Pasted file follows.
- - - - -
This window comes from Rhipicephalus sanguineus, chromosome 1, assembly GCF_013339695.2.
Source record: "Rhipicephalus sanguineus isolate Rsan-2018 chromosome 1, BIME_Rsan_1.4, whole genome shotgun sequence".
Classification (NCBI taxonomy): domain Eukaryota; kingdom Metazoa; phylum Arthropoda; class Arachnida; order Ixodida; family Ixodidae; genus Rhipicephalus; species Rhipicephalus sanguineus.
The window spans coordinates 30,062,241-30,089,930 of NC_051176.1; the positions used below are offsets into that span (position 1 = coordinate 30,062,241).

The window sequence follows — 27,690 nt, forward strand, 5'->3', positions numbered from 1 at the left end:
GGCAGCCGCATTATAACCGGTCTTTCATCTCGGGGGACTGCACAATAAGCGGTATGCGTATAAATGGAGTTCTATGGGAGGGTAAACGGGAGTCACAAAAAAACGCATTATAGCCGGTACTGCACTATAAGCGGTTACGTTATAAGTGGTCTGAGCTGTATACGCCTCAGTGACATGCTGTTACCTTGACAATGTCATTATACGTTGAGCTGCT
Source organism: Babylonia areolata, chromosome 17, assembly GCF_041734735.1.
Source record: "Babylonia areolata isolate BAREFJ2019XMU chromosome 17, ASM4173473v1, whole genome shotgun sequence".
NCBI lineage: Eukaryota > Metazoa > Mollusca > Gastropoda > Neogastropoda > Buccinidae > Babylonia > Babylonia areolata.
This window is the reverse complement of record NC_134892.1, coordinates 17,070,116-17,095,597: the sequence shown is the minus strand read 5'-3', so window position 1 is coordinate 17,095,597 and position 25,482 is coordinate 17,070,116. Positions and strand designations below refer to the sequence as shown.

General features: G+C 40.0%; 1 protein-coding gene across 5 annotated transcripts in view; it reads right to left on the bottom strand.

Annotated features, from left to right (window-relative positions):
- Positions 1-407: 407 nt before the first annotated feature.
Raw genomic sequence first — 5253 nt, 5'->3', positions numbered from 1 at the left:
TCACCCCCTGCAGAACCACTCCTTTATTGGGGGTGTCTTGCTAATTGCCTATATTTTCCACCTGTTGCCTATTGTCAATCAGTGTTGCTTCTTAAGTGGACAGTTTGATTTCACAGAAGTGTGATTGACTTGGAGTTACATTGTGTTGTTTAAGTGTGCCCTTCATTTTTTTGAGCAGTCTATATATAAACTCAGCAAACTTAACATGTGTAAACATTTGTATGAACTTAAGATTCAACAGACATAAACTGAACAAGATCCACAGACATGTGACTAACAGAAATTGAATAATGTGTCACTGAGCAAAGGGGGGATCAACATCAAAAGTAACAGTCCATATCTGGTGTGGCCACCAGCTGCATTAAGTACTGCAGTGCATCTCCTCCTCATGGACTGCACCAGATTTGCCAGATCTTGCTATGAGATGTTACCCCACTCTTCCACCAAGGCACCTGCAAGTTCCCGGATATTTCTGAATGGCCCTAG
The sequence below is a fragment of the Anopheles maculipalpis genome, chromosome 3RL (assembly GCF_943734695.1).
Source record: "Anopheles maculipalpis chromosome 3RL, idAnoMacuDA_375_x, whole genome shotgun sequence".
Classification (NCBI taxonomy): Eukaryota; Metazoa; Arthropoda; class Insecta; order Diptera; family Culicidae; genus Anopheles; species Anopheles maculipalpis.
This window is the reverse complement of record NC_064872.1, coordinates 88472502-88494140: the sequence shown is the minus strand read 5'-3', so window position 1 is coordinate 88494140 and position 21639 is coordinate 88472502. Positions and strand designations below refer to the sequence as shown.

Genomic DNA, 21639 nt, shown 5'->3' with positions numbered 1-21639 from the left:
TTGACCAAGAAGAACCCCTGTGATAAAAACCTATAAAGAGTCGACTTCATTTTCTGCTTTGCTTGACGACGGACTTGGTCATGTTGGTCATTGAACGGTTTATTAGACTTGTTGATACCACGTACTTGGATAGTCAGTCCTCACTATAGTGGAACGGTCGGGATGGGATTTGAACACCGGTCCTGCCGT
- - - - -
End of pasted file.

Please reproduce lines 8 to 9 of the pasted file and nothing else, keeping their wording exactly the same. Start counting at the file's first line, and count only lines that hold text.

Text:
Source record: "Babylonia areolata isolate BAREFJ2019XMU chromosome 17, ASM4173473v1, whole genome shotgun sequence".
NCBI lineage: Eukaryota > Metazoa > Mollusca > Gastropoda > Neogastropoda > Buccinidae > Babylonia > Babylonia areolata.